BACKGROUND OF THE INVENTION

The concept of a self-sharpening knife comes originally from observations of the incisors of rats. These teeth consist of a very hard, but very thin, front layer which is mechanically supported by a much thicker, but softer, tooth body. The sharpness of the cutting edge comes from the thinness of the hard front layer. The softer material wears away faster such that a steady state profile is maintained in normal use (gnawing) in which the tooth body slopes down away from the thin hard front cutting edge. It can never get dull because the hard layer has the same thickness down the whole length of the tooth, and it is this thickness that defines the cutting edge.

In conventional microknives made from a block of a single material (for example a diamond), the sharpness comes from the initial sharpening of the blade when it is manufactured. Even with diamond, the hardest material that exists, it is just a matter of time before atoms are worn away from the cutting edge and it becomes dull. Although diamond knives can be re-sharpened, it is difficult, requiring special skill and tools.

A self-sharpening layered knife construction (for use in large supporting structure such as the conventional sized saws and razors) is discussed in U.S. Pat. Nos. 6,105,261 and 6,389,699, the entirety of each of which is incorporated by reference. To be self-sharpening, the sharpness must come from the geometry of the construction, not the initial edge grinding. The required geometry is a thin layer of a hard material supported by a thicker layer (or layers) of softer material. The relative thinness of the hard layer is directly related to the degree of sharpness of such knives. However, the references referred to above, teach of traditional fabrication techniques and do not teach knives having a sharpness measured at the atomic level.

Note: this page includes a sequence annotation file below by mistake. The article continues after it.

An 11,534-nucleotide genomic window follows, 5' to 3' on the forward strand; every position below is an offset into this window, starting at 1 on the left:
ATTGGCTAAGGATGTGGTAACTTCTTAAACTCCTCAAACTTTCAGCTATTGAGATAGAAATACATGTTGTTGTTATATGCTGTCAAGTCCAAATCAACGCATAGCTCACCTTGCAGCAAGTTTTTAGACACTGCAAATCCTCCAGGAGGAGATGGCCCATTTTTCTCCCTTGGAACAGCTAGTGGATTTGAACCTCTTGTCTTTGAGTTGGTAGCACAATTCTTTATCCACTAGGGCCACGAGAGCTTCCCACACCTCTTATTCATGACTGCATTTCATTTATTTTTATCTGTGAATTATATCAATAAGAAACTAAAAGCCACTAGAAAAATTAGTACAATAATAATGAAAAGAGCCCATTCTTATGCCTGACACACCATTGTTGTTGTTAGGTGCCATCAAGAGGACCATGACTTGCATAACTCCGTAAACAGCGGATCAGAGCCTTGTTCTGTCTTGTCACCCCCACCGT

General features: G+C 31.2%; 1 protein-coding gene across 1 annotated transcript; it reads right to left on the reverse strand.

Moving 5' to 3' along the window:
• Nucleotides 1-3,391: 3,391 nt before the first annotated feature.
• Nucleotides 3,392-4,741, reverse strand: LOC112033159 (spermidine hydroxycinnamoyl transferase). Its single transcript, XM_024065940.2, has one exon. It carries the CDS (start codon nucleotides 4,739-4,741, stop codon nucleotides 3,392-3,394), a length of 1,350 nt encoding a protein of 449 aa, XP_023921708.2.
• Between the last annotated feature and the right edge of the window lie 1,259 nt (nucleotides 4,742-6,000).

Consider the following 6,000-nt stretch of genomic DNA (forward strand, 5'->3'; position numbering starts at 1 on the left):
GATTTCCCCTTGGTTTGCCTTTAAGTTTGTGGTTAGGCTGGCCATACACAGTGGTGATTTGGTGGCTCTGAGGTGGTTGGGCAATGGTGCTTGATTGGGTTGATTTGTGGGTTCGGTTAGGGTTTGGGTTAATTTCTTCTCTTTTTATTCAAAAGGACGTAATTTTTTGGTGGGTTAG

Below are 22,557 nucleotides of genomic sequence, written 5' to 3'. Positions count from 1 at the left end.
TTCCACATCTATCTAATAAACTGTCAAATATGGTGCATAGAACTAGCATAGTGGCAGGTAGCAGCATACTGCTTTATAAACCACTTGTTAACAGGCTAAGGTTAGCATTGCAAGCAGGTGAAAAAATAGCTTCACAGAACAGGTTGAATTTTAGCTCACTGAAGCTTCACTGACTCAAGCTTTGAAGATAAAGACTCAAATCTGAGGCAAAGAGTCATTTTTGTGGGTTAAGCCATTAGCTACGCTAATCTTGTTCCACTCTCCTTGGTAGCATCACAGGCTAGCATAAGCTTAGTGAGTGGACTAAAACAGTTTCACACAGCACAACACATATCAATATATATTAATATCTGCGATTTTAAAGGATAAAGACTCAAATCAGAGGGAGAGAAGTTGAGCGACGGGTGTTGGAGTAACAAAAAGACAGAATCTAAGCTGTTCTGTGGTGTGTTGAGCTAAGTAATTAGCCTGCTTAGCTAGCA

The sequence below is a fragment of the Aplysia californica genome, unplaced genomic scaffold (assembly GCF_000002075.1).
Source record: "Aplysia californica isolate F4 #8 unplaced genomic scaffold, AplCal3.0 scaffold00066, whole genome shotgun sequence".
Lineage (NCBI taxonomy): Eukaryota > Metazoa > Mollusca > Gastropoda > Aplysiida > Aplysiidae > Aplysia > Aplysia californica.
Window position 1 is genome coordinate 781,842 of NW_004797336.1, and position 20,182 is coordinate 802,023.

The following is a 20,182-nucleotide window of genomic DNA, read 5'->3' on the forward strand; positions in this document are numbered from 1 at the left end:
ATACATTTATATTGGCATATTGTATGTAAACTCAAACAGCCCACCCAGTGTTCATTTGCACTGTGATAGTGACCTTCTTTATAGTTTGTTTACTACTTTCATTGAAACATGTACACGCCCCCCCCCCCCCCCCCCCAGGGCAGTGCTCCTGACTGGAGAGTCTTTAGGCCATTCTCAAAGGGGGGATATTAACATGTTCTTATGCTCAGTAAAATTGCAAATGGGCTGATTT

In fact, the use of metals to fabricate a micro-knife of atomic level dimensions is not possible because metals undergo plastic deformation at the stresses that will be encountered in cutting tissue or other materials at the atomic level. For example, a micro-knife having, dimensions 1 mm long, 0.020 mm thick, and 0.5 mm wide (and fabricated through powder metallurgy, electroplating, or diffusion bonding, etc.) is simply unsuitable for atomic level procedures. Such a knife will just be a thin piece of foil that irreversibly bends and deforms given the typical stresses encountered in such procedures.

With powder metallurgy, the starting material is a granular powder for which the size of the individual particles is greater than 1 micron. After the granular powder is compressed and heated to make a solid part, the minimum achievable layer is about 1,000 angstroms. Moreover, it is unlikely that, at the atomic level, the surface will be smooth, well defined, and of a constant thickness since it was made from relatively “lumpy” particles.

Fabrication of a blade that has a meaningful thin layer less than 500 angstroms thick requires a supporting substrate having as surface roughness less than, for example, 500 angstroms. This is not practical with a metallic substrate. Instead, substrates manufactured from ceramics, glass, and silicon are more practical to achieve angstrom-scale smooth substrates suitable for producing thin films a few angstroms thick.

In addition, the large coefficient of thermal expansion of metals greatly limits the temperature at which thin layers can be deposited without cracking upon cooling.